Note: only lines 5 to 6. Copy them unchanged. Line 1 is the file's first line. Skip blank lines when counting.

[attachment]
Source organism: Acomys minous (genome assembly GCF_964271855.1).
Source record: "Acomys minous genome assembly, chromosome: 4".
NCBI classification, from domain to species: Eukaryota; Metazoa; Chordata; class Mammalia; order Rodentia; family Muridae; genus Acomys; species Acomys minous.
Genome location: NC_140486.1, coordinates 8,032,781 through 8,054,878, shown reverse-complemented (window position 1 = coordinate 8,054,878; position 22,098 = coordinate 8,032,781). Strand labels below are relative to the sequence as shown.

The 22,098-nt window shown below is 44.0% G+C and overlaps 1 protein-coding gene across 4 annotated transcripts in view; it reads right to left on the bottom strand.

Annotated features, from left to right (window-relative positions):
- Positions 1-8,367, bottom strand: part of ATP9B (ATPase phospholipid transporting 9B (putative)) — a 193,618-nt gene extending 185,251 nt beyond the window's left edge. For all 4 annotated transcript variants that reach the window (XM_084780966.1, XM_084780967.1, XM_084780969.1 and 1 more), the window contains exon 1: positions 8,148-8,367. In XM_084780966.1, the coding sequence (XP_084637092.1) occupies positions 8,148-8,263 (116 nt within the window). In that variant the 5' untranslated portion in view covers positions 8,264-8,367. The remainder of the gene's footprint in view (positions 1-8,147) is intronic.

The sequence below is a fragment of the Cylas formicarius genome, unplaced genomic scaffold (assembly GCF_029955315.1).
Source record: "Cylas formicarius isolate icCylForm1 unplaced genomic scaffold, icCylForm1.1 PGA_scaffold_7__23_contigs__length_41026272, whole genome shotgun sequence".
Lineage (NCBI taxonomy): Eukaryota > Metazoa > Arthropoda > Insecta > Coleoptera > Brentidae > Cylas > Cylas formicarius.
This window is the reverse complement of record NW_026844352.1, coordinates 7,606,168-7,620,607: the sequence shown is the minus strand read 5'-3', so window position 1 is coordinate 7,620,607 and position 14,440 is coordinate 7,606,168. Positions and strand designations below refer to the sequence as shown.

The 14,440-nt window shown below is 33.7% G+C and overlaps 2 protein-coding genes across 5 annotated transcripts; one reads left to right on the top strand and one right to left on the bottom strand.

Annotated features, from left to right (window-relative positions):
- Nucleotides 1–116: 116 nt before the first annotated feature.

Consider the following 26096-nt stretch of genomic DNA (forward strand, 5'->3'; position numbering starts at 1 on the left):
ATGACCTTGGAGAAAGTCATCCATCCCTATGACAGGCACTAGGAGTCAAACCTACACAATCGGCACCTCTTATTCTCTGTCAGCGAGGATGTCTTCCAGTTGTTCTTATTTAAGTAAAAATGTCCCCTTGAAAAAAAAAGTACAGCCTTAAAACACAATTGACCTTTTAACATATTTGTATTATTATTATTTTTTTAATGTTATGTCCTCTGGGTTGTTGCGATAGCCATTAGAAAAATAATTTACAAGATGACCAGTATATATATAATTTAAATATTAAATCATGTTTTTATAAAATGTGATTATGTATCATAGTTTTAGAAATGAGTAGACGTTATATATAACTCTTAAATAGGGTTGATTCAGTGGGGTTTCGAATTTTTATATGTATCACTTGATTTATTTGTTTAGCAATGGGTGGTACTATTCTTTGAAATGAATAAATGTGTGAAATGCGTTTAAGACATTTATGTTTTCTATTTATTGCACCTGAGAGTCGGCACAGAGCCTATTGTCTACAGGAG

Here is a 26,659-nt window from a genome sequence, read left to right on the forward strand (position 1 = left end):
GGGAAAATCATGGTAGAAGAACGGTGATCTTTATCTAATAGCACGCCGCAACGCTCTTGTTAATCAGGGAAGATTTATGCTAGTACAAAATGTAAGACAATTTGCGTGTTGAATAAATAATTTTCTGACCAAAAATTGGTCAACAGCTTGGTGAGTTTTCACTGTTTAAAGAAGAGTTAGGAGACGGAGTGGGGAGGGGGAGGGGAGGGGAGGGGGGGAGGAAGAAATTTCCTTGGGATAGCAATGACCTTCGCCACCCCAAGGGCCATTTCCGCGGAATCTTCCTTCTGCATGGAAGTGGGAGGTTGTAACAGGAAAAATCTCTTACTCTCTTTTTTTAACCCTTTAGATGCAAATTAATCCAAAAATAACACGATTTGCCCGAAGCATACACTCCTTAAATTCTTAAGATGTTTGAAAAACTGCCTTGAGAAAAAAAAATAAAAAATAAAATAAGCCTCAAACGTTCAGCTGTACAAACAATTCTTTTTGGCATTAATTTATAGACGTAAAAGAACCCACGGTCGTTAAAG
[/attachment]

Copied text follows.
The 22,098-nt window shown below is 44.0% G+C and overlaps 1 protein-coding gene across 4 annotated transcripts in view; it reads right to left on the bottom strand.

Annotated features, from left to right (window-relative positions):